• This is a basic observational skill but it is particularly important in this type of research. Since you cannot understand the language you will have an inordinate amount of time to observe your surroundings, so take advantage of that.We also had foot massages, went to tea houses, immersed ourselves by visiting stores, parks, restaurants, tourist places etc. It is good to try to get a feel for the people that you are working with.
  • This is where cultural training can come in handy. There are many nuances to saving face and I have been told that there is no way to easily explain it to someone that is not Chinese. One participant asked that he not be videotaped. This condition was supposed to have been made clear in advance but the person had very bad acne, so we decided to film his surroundings and his products and then record his voice.On the other hand, we once recruited a family but the daughter decided not to talk to us and went to her grandmothers to watch her TV show. We asked a few times and they said no so we left gracefully. Later the recruiter informed them that they would be paid as a couple instead of as a family, so they invited us back to interview the daughter. When we arrived the second time we apologized for the mix up and thanked them for seeing us again. This put a potentially awkward situation at ease.Basically be considerate and make sure to not embarrass anyone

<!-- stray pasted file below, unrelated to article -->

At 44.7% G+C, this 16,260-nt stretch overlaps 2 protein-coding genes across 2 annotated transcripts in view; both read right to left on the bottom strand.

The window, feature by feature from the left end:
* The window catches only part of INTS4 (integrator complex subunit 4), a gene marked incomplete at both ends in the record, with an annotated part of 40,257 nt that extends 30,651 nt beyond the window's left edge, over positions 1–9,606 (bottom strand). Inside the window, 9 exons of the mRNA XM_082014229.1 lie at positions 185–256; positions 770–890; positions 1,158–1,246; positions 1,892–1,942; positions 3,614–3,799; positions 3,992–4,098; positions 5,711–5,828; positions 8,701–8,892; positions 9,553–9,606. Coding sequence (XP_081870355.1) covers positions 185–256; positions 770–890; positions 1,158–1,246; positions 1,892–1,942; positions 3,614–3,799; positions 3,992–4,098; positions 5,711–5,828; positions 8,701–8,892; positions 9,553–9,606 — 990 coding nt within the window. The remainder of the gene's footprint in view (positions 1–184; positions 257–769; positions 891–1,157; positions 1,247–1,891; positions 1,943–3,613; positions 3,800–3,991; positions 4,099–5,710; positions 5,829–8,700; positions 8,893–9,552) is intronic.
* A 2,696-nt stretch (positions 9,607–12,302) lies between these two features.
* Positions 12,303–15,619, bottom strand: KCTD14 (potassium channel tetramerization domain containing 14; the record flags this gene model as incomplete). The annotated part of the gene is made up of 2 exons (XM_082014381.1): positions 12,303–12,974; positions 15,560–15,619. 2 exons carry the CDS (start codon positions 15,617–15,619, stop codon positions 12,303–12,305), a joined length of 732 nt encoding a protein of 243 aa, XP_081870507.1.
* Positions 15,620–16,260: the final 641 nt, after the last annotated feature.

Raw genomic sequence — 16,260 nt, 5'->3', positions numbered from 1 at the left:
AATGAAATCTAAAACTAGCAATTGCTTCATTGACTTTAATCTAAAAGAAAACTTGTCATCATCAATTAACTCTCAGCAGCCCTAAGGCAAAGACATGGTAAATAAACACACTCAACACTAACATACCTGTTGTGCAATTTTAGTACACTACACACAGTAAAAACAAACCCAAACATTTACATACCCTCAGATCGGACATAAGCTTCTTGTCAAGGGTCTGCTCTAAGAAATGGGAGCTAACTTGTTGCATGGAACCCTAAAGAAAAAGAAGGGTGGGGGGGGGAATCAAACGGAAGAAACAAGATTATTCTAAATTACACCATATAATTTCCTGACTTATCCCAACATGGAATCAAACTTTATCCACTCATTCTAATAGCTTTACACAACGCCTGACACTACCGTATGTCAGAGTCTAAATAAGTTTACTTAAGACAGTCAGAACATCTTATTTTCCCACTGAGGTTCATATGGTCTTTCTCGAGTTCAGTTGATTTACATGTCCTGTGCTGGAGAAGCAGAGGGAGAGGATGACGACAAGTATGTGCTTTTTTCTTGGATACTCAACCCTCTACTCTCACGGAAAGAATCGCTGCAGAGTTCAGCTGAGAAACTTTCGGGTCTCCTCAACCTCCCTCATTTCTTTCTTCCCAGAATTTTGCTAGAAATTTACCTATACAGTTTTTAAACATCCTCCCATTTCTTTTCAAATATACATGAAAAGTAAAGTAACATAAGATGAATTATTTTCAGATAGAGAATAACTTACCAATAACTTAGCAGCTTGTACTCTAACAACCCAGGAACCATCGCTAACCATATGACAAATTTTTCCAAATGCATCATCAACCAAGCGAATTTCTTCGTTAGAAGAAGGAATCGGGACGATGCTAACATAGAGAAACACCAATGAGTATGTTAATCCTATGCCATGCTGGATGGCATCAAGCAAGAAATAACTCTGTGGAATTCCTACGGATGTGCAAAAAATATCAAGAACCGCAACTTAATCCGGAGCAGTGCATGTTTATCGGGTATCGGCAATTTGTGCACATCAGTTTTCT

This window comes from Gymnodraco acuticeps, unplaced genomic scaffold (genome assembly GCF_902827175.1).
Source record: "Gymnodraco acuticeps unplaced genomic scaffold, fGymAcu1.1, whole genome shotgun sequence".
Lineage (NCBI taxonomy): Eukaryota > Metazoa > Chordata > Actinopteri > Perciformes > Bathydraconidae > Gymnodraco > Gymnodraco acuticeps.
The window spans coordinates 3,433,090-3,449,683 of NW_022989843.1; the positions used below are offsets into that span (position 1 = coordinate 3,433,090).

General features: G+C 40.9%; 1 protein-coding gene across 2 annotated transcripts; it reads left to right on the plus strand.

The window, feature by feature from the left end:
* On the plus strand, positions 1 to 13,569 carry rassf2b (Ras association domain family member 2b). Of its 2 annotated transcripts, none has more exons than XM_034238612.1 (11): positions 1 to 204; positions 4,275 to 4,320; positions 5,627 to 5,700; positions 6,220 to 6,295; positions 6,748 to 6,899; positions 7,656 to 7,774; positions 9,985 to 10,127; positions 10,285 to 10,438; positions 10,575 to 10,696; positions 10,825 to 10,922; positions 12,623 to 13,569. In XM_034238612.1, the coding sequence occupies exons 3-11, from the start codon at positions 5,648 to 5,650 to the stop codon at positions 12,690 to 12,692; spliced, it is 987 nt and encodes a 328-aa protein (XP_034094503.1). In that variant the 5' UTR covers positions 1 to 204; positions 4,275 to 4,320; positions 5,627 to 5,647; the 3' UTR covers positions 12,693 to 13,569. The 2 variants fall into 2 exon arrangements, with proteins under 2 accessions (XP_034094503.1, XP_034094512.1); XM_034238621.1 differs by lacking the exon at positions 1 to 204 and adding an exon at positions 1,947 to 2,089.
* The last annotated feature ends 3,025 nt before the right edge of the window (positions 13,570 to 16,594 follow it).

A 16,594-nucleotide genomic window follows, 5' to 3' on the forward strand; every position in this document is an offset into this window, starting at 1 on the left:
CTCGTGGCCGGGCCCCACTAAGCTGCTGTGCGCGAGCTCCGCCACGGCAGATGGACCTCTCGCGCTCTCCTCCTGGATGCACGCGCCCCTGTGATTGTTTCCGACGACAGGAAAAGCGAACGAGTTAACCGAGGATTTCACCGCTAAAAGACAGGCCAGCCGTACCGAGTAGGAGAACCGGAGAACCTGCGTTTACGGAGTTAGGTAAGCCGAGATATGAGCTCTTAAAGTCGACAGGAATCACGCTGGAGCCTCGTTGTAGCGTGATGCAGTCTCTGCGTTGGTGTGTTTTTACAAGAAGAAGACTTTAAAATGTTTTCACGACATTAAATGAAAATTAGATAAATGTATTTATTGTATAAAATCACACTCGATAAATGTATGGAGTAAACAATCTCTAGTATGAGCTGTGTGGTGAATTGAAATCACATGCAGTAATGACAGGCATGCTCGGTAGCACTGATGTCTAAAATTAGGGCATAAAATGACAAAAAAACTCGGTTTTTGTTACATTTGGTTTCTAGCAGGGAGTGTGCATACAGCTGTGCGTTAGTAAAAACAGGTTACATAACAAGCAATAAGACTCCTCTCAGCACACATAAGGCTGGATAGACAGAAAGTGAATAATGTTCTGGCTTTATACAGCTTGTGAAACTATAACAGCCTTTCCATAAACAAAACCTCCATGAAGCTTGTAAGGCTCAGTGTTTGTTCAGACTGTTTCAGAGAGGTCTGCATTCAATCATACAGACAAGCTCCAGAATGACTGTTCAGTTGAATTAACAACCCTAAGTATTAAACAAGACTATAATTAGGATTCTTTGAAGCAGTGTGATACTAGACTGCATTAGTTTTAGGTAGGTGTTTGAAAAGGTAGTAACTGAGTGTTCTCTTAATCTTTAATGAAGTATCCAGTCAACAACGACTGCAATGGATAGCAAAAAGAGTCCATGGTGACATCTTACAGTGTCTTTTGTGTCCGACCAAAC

• We have discovered that this is a very expensive and often unnecessary process. If you take the time to debrief completely following each participant and then spend some time discussing the activities with the interviewers, this expense can be avoided. After each session we scheduled an hour or so of downtime to review the interview while it was still fresh in both interviewers’ minds. This is also an excellent time to take advantage of their world renowned foot massages. Seriously, it is extremely important to review, given the language barrier. Keep this in mind when scheduling sessions. Never schedule back to back, in the field you will need debrief time and travel time, in the lab you should schedule a shorter debrief period but still review each session between participants, if you don’t want the added expense of transcription and translation.